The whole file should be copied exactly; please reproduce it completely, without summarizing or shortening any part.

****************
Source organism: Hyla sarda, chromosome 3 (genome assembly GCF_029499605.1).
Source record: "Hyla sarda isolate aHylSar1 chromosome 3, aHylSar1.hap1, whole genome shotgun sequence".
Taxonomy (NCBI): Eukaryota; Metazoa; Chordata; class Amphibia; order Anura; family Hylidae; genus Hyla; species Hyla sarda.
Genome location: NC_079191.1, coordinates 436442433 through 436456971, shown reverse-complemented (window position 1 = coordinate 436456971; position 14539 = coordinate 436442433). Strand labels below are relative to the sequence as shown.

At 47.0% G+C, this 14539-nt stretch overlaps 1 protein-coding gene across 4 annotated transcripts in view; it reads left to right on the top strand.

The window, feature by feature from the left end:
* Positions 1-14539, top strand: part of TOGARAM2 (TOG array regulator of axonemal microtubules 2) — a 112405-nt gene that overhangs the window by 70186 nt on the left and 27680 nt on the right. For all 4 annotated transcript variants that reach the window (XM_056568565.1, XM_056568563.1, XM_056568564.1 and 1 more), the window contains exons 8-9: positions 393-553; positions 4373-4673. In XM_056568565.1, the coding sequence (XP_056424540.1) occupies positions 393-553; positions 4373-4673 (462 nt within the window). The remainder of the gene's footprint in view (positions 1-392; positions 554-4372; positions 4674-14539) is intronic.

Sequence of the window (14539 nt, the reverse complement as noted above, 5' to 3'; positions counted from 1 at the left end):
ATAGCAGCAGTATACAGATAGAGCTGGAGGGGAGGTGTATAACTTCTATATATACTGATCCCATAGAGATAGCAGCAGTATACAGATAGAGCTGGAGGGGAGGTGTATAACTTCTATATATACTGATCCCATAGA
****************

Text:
Source organism: Hyla sarda, chromosome 3 (genome assembly GCF_029499605.1).
Source record: "Hyla sarda isolate aHylSar1 chromosome 3, aHylSar1.hap1, whole genome shotgun sequence".
Taxonomy (NCBI): Eukaryota; Metazoa; Chordata; class Amphibia; order Anura; family Hylidae; genus Hyla; species Hyla sarda.
Genome location: NC_079191.1, coordinates 436442433 through 436456971, shown reverse-complemented (window position 1 = coordinate 436456971; position 14539 = coordinate 436442433). Strand labels below are relative to the sequence as shown.

At 47.0% G+C, this 14539-nt stretch overlaps 1 protein-coding gene across 4 annotated transcripts in view; it reads left to right on the top strand.

The window, feature by feature from the left end:
* Positions 1-14539, top strand: part of TOGARAM2 (TOG array regulator of axonemal microtubules 2) — a 112405-nt gene that overhangs the window by 70186 nt on the left and 27680 nt on the right. For all 4 annotated transcript variants that reach the window (XM_056568565.1, XM_056568563.1, XM_056568564.1 and 1 more), the window contains exons 8-9: positions 393-553; positions 4373-4673. In XM_056568565.1, the coding sequence (XP_056424540.1) occupies positions 393-553; positions 4373-4673 (462 nt within the window). The remainder of the gene's footprint in view (positions 1-392; positions 554-4372; positions 4674-14539) is intronic.

Sequence of the window (14539 nt, the reverse complement as noted above, 5' to 3'; positions counted from 1 at the left end):
ATAGCAGCAGTATACAGATAGAGCTGGAGGGGAGGTGTATAACTTCTATATATACTGATCCCATAGAGATAGCAGCAGTATACAGATAGAGCTGGAGGGGAGGTGTATAACTTCTATATATACTGATCCCATAGA